I’m setting myself up for criticism. After all, aren’t Quakers known for our fierce (some would say strident) pacifism and opposition to all things military? So why is this Quaker advocating for the legal right of transgender Americans to serve in the military?
The easy answer is simply that I am also a transgender person, so I feel a profound solidarity with my transgender brothers and sisters in any aspect of our shared struggle for equality as American citizens. Have I placed myself on the horns of moral and spiritual conflict then – pacifism versus equality?
First, the pacifism that Quakers generally espouse runs deep. It isn’t simply about avoiding military service and renouncing war; it’s about avoiding all conditions that give rise to violent conflict in the first place. Many will argue that it is human nature to be competitive, and that on occasion this competition is inherently bound to escalate to violence and sometimes even organized violence at scale – war. What drives competition to become violent conflict is as complex as is human nature, and yet such extreme competition is frequently and appropriately linked to some of the worst attributes of human nature: greed, pride, arrogance, callousness to human suffering, elitism, even evil.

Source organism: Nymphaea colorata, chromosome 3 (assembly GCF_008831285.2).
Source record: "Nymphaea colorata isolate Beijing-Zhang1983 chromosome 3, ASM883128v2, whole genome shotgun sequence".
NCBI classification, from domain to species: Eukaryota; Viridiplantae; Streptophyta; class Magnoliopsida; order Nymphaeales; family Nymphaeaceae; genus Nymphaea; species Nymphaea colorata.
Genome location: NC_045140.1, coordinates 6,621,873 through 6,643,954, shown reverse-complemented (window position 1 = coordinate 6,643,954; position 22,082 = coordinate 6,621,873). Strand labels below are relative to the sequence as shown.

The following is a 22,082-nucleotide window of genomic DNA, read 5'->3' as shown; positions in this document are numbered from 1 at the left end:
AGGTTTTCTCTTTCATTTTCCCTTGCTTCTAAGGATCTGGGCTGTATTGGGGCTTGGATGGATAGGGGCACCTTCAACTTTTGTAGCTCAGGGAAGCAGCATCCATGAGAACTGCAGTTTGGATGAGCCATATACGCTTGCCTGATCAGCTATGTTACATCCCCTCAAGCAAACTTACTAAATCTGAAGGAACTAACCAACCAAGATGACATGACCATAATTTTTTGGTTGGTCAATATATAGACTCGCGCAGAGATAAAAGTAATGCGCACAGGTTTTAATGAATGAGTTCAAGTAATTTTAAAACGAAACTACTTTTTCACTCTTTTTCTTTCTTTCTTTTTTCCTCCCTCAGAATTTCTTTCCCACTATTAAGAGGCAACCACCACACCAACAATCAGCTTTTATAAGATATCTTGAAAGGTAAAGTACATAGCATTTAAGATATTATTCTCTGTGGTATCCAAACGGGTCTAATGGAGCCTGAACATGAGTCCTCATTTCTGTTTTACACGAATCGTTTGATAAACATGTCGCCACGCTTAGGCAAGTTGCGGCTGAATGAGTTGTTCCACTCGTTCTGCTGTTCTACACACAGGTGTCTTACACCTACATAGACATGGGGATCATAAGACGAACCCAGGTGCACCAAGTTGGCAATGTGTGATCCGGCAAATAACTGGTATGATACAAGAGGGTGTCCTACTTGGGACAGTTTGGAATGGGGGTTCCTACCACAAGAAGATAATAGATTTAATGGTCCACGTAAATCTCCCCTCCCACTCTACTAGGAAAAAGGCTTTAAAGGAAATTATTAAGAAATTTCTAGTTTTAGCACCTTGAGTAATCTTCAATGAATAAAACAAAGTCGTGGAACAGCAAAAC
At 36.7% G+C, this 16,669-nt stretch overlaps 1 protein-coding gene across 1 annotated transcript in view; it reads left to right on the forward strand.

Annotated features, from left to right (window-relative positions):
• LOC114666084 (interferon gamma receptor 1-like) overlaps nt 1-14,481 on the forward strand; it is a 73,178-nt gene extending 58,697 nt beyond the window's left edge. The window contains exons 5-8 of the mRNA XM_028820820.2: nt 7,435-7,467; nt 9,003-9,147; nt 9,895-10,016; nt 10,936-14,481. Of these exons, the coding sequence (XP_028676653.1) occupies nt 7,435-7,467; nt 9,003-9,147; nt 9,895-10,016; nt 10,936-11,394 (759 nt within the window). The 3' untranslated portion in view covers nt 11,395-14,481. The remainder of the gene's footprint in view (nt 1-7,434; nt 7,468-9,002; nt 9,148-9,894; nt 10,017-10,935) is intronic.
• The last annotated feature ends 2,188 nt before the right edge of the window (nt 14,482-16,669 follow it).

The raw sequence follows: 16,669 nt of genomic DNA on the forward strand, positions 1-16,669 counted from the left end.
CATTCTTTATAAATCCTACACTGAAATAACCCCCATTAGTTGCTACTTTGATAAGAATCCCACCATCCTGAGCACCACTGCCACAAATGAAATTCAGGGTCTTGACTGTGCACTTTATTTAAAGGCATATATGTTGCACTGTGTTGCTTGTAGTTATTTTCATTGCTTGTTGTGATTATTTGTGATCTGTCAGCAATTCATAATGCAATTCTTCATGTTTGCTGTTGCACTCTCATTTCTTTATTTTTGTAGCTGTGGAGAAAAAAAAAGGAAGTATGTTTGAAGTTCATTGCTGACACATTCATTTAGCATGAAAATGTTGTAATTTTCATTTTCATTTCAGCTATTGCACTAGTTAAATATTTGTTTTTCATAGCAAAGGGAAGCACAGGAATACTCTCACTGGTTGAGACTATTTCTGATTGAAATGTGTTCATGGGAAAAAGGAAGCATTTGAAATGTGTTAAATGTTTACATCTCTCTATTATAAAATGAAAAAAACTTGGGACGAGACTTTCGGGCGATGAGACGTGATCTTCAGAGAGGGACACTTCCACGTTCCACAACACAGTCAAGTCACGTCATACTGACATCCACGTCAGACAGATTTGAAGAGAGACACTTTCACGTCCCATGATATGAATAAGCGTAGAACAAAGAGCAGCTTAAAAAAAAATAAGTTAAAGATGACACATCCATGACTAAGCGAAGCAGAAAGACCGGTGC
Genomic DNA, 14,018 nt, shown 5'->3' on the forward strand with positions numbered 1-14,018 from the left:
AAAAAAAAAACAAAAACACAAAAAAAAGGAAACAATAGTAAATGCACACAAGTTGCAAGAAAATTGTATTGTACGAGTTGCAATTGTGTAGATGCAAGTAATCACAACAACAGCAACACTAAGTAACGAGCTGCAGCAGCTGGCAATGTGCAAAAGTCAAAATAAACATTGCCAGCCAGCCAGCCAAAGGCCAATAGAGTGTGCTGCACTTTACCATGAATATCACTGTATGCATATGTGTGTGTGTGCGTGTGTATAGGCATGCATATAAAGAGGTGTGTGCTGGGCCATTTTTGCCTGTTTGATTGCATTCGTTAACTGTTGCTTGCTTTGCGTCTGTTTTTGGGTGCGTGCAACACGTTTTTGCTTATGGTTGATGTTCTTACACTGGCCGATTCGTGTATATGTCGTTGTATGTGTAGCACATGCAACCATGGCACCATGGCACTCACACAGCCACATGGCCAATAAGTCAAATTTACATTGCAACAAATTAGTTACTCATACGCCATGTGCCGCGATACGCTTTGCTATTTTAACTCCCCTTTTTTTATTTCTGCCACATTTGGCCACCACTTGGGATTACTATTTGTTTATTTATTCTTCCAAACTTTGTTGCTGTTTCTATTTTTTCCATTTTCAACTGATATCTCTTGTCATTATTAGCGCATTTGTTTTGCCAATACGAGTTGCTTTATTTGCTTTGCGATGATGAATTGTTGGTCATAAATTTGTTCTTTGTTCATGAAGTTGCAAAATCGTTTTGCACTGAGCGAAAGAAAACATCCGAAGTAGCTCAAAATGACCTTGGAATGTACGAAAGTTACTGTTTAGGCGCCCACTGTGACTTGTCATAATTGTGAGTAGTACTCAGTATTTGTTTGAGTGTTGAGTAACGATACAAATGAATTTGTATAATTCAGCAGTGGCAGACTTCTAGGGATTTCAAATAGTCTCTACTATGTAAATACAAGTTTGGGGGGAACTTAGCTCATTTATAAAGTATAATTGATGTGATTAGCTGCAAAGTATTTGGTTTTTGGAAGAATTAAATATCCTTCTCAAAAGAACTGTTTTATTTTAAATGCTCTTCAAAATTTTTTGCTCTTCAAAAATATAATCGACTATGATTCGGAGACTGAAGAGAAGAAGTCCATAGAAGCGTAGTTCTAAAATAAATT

In short, violent conflict – and the need for having a military to defend us – represents human failure at a vast scale. While Americans frequently celebrate our women and men in uniform, and rightly express our gratitude to them for their service, we tend to turn a blind eye to the brutal savagery and devastation of warfare. War leads inexorably to human suffering, often massively. Morality, and our efforts towards building civilized societies, is all about ending human suffering. War and violence stand in our way.
Those who feel called to place themselves in harm’s way to defend us from the devastating and destructive consequences of that massive human failure are rightly hailed for their selfless courage and sacrifice. I’m the grandchild of a Marine Corps general, the daughter of a Marine Corps colonel, the sister of brothers all of whom served in the armed forces, and the aunt of a Navy pilot, so I have lived close to men of commendable patriotism, sacrifice, virtue, and dedication through their service. I have many dear friends (some transgender) who are veterans. I respect them all deeply.
There is another side. Continue reading An pacifist advocating for transgender equality – in the military.